In a pinch, when she doesn't prepare a meal I'll make an egg-white omelette with Greek feta, Kalamata olives, red onions and green peppers, in a non-stick pan with half a teaspoon of extra virgin olive oil (Greek of course). With this I slice two tomatoes and add Greek feta, kalamata olives and drizzle with the olive oil, salt, pepper, and add oregano. I place the egg on a slice of the same bread noted above.

I also have 2 squares of 85% cocoa Lindt dark chocolate after dinner;

I'm never hungry.


I target getting 15,000 steps daily. On slow days I'll get 12,000. Sometimes this requires me to walk at 11 pm in sub-zero temperature during the winter (I live in Canada). If you dress warmly and put on a good podcast or music it is easy to go walking for 45 minutes.

Every other day I go to the gym and do a 30 minute HIIT workout on the treadmill along with some weight lifting and push-ups. I also play hockey once a week throughout the year.

In the summer I add 2 days of golf per week. I always walk the course unless the temperature exceeds 32 degrees celcius.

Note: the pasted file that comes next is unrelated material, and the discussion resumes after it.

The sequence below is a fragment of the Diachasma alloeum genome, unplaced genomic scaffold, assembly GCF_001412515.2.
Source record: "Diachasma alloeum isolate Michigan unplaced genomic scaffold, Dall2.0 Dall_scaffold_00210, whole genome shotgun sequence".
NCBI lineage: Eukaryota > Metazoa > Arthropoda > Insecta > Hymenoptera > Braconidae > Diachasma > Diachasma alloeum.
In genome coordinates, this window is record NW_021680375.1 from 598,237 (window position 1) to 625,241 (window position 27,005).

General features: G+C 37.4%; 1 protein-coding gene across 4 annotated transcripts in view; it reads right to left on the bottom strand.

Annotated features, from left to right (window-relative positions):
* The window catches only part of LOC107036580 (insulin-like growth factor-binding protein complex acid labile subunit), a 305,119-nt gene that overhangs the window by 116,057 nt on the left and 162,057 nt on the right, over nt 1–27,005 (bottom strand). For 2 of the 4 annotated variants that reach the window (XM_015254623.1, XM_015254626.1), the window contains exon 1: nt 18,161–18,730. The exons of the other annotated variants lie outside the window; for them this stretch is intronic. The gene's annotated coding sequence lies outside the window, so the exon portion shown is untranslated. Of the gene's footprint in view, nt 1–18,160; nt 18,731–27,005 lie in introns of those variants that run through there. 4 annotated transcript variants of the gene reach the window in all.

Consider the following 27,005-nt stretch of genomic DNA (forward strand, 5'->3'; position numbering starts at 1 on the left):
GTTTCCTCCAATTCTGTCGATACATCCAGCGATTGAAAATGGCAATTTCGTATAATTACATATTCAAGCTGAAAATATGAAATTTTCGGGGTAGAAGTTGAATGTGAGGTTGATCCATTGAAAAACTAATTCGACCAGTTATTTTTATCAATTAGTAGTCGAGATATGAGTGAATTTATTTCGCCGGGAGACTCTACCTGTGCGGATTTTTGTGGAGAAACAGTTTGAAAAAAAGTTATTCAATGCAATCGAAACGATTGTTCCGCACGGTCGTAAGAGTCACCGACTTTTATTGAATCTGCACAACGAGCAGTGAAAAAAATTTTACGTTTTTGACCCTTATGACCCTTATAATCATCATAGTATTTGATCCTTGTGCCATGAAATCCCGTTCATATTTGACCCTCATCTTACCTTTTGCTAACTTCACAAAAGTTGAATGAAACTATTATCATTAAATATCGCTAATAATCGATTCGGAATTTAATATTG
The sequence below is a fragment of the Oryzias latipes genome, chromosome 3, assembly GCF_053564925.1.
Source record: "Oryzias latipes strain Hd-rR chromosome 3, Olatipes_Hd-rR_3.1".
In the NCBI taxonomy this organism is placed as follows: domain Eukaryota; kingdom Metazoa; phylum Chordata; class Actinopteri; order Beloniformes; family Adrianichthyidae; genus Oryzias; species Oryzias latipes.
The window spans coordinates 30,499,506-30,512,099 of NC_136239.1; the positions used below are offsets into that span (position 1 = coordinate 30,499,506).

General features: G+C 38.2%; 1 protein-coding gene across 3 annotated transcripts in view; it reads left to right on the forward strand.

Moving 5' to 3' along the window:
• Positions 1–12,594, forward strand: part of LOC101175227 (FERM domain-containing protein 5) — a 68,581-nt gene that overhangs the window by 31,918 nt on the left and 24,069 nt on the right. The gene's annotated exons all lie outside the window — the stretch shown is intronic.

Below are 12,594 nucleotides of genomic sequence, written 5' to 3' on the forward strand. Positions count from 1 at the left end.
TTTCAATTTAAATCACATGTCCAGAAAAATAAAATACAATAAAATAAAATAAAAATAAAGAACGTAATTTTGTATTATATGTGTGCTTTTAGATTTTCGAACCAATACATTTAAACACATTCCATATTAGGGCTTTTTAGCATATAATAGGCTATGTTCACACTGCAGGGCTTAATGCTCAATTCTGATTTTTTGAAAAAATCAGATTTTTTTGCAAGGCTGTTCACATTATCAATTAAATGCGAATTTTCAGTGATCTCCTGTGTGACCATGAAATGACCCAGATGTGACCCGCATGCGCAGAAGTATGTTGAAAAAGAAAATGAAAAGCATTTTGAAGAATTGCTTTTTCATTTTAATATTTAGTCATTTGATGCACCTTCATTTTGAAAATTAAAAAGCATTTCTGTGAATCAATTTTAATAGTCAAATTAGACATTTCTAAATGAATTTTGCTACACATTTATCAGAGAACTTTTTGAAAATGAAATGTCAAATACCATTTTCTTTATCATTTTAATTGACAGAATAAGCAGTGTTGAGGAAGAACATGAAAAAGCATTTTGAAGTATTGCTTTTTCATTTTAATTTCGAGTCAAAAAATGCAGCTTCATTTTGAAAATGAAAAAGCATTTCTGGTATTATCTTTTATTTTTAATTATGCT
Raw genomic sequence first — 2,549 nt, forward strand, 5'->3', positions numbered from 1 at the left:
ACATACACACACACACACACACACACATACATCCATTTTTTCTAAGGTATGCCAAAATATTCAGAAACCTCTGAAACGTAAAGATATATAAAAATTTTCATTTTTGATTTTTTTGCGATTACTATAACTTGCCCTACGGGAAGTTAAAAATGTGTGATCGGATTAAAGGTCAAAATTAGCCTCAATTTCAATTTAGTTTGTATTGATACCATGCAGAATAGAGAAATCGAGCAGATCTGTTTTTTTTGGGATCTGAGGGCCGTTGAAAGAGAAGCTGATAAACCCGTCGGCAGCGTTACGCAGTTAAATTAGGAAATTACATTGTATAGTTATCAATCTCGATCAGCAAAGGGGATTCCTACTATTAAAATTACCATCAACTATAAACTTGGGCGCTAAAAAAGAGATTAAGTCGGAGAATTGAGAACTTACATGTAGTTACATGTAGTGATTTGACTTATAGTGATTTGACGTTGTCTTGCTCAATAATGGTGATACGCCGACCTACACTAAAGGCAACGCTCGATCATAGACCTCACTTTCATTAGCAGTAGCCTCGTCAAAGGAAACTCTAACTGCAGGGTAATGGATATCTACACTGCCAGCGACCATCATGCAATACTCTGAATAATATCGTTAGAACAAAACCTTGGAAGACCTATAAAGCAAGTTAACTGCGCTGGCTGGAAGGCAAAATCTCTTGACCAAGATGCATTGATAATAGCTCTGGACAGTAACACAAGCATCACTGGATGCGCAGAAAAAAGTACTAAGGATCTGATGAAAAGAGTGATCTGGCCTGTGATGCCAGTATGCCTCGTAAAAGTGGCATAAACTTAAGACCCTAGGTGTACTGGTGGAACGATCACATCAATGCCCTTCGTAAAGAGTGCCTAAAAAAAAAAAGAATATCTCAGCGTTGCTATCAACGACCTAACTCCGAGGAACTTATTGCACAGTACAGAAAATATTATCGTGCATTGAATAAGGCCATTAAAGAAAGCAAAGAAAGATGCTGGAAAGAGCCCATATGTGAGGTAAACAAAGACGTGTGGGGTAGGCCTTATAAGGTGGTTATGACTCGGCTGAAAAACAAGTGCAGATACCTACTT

In terms of supplements I take:


- B3 (niacin), B6, B9 (folic acid), B12;

- Vitamin C - 4,000 mg liposomal - equivalent to 25,000 to 30,000 mg in pill or powder format;

- Lysine and Proline (both amino acids)

Vitamin D and E



Omega 3 fish oil

1 - 81 mg baby aspirin although I plan to stop this and start using 'fruitflow' after my next blood test.

As noted, I do not take any prescription medication even though my cardiologist pushes for statins each time I see him. I refuse to take them again.

Yes, it's regimented, but the results speak for themselves.

I am 5' 10" tall, 155 lbs, 17.2% body fat (last measured August 2017).

My endothlial function has improved with each angiodefender test - (brachial artery responsiveness test).